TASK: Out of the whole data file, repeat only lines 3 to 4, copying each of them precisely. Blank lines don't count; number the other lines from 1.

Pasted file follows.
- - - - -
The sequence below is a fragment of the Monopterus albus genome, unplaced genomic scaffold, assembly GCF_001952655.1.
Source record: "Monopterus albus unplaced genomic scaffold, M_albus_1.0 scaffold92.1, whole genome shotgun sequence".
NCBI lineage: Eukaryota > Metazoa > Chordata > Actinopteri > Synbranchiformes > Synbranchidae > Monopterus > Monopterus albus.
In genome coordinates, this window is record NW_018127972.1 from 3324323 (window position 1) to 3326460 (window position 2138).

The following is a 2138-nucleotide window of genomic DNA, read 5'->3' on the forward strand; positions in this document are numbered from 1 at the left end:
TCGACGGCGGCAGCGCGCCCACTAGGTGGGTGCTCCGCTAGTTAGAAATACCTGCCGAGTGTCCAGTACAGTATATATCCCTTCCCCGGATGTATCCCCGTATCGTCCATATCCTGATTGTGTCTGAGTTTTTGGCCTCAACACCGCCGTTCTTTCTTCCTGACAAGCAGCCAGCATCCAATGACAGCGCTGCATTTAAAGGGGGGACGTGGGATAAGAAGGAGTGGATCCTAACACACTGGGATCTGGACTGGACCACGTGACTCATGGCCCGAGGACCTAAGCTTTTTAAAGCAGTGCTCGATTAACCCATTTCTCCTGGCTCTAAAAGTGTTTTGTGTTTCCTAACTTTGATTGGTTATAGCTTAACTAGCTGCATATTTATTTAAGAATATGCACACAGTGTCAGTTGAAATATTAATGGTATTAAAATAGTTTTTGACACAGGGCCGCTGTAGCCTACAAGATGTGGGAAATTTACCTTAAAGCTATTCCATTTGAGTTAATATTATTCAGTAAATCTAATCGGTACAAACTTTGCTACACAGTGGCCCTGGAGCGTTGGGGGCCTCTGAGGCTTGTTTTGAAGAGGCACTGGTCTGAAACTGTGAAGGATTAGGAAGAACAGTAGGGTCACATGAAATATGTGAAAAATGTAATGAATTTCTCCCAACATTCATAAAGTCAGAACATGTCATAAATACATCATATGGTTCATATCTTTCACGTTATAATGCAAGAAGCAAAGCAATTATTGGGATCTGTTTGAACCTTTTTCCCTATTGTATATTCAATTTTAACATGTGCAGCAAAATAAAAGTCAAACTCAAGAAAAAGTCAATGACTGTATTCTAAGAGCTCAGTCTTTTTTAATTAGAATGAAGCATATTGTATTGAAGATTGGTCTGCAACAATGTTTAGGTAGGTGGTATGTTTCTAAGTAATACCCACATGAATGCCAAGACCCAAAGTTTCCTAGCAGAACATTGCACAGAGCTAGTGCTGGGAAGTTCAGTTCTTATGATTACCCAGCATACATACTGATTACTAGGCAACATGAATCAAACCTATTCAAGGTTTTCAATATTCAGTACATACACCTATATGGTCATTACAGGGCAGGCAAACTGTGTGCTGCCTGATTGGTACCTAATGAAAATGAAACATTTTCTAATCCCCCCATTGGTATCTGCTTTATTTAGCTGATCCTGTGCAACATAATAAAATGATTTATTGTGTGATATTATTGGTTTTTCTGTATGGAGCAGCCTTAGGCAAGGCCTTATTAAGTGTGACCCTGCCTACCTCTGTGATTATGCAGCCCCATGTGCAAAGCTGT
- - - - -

NCBI lineage: Eukaryota > Metazoa > Chordata > Actinopteri > Synbranchiformes > Synbranchidae > Monopterus > Monopterus albus.
In genome coordinates, this window is record NW_018127972.1 from 3324323 (window position 1) to 3326460 (window position 2138).